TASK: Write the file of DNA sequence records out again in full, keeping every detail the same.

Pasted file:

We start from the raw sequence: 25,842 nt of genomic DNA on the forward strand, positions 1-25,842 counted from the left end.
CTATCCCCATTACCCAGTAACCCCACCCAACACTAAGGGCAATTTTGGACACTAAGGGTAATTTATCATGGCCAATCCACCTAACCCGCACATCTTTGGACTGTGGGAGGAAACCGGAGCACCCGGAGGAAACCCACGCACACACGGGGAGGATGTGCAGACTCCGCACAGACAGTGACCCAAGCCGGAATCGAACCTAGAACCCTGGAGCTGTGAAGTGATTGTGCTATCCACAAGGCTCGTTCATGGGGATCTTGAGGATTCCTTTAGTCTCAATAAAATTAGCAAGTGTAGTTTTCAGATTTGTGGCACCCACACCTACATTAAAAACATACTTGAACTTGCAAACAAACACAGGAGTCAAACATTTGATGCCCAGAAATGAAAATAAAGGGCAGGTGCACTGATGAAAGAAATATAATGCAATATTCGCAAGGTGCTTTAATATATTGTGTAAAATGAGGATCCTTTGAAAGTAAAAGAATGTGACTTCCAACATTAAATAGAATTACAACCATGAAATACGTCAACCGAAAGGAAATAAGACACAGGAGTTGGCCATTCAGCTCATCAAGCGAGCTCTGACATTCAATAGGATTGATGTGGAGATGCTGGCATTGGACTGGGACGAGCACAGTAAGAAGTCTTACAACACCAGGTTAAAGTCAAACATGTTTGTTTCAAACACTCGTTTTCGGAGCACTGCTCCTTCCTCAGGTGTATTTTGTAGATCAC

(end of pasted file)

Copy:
We start from the raw sequence: 25,842 nt of genomic DNA on the forward strand, positions 1-25,842 counted from the left end.
CTATCCCCATTACCCAGTAACCCCACCCAACACTAAGGGCAATTTTGGACACTAAGGGTAATTTATCATGGCCAATCCACCTAACCCGCACATCTTTGGACTGTGGGAGGAAACCGGAGCACCCGGAGGAAACCCACGCACACACGGGGAGGATGTGCAGACTCCGCACAGACAGTGACCCAAGCCGGAATCGAACCTAGAACCCTGGAGCTGTGAAGTGATTGTGCTATCCACAAGGCTCGTTCATGGGGATCTTGAGGATTCCTTTAGTCTCAATAAAATTAGCAAGTGTAGTTTTCAGATTTGTGGCACCCACACCTACATTAAAAACATACTTGAACTTGCAAACAAACACAGGAGTCAAACATTTGATGCCCAGAAATGAAAATAAAGGGCAGGTGCACTGATGAAAGAAATATAATGCAATATTCGCAAGGTGCTTTAATATATTGTGTAAAATGAGGATCCTTTGAAAGTAAAAGAATGTGACTTCCAACATTAAATAGAATTACAACCATGAAATACGTCAACCGAAAGGAAATAAGACACAGGAGTTGGCCATTCAGCTCATCAAGCGAGCTCTGACATTCAATAGGATTGATGTGGAGATGCTGGCATTGGACTGGGACGAGCACAGTAAGAAGTCTTACAACACCAGGTTAAAGTCAAACATGTTTGTTTCAAACACTCGTTTTCGGAGCACTGCTCCTTCCTCAGGTGTATTTTGTAGATCAC